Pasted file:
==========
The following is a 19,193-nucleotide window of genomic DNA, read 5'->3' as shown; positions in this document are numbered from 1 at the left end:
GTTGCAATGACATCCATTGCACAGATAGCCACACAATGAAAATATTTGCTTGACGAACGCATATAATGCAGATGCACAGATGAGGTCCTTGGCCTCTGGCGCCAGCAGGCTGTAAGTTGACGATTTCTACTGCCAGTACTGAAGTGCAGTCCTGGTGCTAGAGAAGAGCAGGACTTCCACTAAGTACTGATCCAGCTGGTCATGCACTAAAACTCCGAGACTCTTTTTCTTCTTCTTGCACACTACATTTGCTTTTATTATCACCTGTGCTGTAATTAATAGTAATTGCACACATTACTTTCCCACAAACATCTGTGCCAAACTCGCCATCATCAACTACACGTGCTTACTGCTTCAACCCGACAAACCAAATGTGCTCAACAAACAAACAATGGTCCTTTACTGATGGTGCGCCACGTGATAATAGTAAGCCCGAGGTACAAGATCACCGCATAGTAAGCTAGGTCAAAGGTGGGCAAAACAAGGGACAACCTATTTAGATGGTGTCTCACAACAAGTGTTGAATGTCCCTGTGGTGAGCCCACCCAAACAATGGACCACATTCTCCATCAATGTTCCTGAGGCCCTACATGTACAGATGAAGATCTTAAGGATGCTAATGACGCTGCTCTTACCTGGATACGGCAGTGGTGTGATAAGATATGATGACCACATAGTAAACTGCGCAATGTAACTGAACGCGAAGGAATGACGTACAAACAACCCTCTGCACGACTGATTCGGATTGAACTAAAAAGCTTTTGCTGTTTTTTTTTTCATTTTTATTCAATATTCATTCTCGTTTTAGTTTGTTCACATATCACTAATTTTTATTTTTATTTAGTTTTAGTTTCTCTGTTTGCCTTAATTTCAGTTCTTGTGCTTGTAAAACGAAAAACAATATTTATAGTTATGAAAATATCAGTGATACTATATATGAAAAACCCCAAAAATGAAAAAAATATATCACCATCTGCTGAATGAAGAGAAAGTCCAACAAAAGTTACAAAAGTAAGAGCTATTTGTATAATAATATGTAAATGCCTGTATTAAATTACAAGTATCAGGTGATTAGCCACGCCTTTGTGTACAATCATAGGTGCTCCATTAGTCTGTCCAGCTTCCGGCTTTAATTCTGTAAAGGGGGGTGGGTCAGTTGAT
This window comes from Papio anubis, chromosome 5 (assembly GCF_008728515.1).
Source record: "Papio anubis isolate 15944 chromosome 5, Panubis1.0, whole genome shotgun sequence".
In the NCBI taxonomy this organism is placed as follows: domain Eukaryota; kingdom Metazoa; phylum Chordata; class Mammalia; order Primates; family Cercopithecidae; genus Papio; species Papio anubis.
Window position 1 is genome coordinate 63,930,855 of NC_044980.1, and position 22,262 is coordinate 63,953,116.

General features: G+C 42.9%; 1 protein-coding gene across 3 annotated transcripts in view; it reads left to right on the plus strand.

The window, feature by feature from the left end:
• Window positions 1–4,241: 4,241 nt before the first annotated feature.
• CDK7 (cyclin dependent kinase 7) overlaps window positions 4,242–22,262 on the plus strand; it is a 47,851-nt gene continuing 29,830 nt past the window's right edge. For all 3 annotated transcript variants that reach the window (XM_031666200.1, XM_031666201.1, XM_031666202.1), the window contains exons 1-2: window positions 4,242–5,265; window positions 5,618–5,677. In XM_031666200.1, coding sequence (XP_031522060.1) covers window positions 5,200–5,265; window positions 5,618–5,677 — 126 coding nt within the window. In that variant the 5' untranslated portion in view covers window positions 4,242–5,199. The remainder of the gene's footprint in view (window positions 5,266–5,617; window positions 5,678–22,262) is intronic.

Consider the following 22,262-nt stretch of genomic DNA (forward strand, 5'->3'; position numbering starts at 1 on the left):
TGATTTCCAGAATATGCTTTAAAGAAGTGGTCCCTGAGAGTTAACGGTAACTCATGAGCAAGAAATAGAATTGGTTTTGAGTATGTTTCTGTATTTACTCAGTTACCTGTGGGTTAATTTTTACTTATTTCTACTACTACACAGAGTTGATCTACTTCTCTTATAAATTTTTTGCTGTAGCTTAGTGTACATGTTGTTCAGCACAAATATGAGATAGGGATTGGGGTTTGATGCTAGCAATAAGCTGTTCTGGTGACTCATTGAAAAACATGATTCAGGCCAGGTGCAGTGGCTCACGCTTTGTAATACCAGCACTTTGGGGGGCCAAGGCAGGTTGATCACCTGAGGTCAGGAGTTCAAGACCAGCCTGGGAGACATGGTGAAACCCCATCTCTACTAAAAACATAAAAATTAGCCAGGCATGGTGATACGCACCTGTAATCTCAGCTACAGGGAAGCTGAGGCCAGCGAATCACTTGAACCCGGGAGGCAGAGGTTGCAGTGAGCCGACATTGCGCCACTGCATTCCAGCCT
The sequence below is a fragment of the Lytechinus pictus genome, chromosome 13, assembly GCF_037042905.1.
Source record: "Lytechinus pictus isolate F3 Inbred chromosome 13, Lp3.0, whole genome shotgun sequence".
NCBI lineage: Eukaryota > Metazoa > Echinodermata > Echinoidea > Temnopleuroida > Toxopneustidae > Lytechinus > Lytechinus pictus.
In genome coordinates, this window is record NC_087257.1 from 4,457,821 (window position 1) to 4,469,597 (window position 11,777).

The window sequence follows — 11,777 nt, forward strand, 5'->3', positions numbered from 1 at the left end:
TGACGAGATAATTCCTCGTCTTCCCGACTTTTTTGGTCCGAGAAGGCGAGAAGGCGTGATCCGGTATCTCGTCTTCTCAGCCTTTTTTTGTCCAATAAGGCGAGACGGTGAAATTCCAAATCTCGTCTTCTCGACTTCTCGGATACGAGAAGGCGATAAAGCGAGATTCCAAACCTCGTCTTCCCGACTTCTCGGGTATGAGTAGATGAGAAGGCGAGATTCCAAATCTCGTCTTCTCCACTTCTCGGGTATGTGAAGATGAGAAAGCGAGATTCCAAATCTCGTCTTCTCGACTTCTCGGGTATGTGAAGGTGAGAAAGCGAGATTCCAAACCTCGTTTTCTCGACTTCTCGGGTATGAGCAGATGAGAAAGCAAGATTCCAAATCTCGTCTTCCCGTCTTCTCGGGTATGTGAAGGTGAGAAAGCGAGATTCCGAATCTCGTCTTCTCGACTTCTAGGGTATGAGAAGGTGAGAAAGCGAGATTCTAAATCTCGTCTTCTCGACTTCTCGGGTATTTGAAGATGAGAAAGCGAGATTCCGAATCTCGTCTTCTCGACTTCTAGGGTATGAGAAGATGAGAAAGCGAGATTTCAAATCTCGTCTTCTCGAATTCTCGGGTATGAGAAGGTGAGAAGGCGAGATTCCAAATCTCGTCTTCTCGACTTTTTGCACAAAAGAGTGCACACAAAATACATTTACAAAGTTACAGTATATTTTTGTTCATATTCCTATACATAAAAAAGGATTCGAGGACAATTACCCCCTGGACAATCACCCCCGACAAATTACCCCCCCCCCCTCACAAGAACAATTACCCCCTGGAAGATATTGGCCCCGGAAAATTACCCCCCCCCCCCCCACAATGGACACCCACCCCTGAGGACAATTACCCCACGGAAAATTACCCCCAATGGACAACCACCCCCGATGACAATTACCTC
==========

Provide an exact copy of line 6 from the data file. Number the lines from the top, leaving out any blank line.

Window position 1 is genome coordinate 63,930,855 of NC_044980.1, and position 22,262 is coordinate 63,953,116.